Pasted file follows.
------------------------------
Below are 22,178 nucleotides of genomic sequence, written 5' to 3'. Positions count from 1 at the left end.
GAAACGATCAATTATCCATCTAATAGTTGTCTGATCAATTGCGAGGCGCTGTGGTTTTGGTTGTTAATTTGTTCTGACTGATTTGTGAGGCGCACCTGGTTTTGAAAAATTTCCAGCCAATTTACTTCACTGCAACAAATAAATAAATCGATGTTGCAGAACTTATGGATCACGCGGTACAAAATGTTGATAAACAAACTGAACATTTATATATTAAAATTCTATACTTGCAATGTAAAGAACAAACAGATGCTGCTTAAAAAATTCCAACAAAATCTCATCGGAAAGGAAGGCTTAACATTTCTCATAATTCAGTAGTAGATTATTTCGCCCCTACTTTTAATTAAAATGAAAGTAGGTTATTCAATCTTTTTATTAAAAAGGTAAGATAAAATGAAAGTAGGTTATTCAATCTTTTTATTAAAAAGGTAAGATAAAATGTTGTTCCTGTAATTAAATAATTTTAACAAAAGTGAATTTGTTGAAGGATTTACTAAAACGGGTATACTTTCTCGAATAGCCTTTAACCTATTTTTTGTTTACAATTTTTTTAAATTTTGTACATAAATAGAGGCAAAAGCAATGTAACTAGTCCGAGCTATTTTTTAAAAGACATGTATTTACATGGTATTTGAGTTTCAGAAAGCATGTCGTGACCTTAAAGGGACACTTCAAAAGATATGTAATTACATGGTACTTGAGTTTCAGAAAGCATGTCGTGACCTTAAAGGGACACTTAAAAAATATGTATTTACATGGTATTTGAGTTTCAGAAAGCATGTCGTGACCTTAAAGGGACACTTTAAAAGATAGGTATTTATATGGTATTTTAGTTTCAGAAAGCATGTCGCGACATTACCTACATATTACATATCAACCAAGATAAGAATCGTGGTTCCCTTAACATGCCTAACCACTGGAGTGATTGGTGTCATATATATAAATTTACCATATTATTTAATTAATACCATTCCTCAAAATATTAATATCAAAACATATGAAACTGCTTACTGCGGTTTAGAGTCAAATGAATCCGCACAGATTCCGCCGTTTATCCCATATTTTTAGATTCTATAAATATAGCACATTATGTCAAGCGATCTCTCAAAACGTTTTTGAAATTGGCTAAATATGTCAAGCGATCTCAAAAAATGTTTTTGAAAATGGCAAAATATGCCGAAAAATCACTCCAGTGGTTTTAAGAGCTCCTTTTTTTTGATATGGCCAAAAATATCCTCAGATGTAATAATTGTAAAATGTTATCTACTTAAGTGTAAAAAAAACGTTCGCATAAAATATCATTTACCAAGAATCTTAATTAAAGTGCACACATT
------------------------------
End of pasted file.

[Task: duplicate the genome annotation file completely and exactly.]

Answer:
Below are 22,178 nucleotides of genomic sequence, written 5' to 3'. Positions count from 1 at the left end.
GAAACGATCAATTATCCATCTAATAGTTGTCTGATCAATTGCGAGGCGCTGTGGTTTTGGTTGTTAATTTGTTCTGACTGATTTGTGAGGCGCACCTGGTTTTGAAAAATTTCCAGCCAATTTACTTCACTGCAACAAATAAATAAATCGATGTTGCAGAACTTATGGATCACGCGGTACAAAATGTTGATAAACAAACTGAACATTTATATATTAAAATTCTATACTTGCAATGTAAAGAACAAACAGATGCTGCTTAAAAAATTCCAACAAAATCTCATCGGAAAGGAAGGCTTAACATTTCTCATAATTCAGTAGTAGATTATTTCGCCCCTACTTTTAATTAAAATGAAAGTAGGTTATTCAATCTTTTTATTAAAAAGGTAAGATAAAATGAAAGTAGGTTATTCAATCTTTTTATTAAAAAGGTAAGATAAAATGTTGTTCCTGTAATTAAATAATTTTAACAAAAGTGAATTTGTTGAAGGATTTACTAAAACGGGTATACTTTCTCGAATAGCCTTTAACCTATTTTTTGTTTACAATTTTTTTAAATTTTGTACATAAATAGAGGCAAAAGCAATGTAACTAGTCCGAGCTATTTTTTAAAAGACATGTATTTACATGGTATTTGAGTTTCAGAAAGCATGTCGTGACCTTAAAGGGACACTTCAAAAGATATGTAATTACATGGTACTTGAGTTTCAGAAAGCATGTCGTGACCTTAAAGGGACACTTAAAAAATATGTATTTACATGGTATTTGAGTTTCAGAAAGCATGTCGTGACCTTAAAGGGACACTTTAAAAGATAGGTATTTATATGGTATTTTAGTTTCAGAAAGCATGTCGCGACATTACCTACATATTACATATCAACCAAGATAAGAATCGTGGTTCCCTTAACATGCCTAACCACTGGAGTGATTGGTGTCATATATATAAATTTACCATATTATTTAATTAATACCATTCCTCAAAATATTAATATCAAAACATATGAAACTGCTTACTGCGGTTTAGAGTCAAATGAATCCGCACAGATTCCGCCGTTTATCCCATATTTTTAGATTCTATAAATATAGCACATTATGTCAAGCGATCTCTCAAAACGTTTTTGAAATTGGCTAAATATGTCAAGCGATCTCAAAAAATGTTTTTGAAAATGGCAAAATATGCCGAAAAATCACTCCAGTGGTTTTAAGAGCTCCTTTTTTTTGATATGGCCAAAAATATCCTCAGATGTAATAATTGTAAAATGTTATCTACTTAAGTGTAAAAAAAACGTTCGCATAAAATATCATTTACCAAGAATCTTAATTAAAGTGCACACATT